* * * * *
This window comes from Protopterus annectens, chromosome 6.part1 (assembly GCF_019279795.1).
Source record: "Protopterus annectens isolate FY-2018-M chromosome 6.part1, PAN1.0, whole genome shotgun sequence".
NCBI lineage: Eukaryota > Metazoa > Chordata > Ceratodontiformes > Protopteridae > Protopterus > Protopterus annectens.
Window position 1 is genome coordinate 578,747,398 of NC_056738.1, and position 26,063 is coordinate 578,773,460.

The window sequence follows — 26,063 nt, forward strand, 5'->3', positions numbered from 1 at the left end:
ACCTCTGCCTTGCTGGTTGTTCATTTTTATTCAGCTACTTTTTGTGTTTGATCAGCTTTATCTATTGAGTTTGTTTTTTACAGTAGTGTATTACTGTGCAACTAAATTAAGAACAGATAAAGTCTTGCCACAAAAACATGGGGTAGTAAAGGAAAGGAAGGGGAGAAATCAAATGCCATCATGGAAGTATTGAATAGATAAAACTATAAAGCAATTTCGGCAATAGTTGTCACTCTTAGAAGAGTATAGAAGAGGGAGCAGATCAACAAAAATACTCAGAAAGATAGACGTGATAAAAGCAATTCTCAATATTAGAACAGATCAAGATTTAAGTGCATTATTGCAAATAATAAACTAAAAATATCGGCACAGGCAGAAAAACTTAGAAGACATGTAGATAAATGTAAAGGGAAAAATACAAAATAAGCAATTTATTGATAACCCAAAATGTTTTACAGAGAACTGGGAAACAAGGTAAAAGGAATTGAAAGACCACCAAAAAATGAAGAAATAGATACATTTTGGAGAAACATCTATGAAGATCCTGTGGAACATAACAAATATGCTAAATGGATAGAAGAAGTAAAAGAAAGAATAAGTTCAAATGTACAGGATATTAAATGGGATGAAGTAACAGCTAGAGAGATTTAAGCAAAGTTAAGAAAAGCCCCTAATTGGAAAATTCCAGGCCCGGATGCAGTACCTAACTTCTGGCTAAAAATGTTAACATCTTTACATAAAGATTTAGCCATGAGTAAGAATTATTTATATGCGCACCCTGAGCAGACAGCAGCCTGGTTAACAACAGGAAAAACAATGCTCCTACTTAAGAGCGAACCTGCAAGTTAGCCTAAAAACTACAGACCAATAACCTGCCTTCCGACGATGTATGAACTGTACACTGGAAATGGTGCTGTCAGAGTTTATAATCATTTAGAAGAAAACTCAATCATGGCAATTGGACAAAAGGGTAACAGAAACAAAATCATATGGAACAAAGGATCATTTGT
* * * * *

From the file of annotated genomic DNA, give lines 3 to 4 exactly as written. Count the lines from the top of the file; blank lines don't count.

NCBI lineage: Eukaryota > Metazoa > Chordata > Ceratodontiformes > Protopteridae > Protopterus > Protopterus annectens.
Window position 1 is genome coordinate 578,747,398 of NC_056738.1, and position 26,063 is coordinate 578,773,460.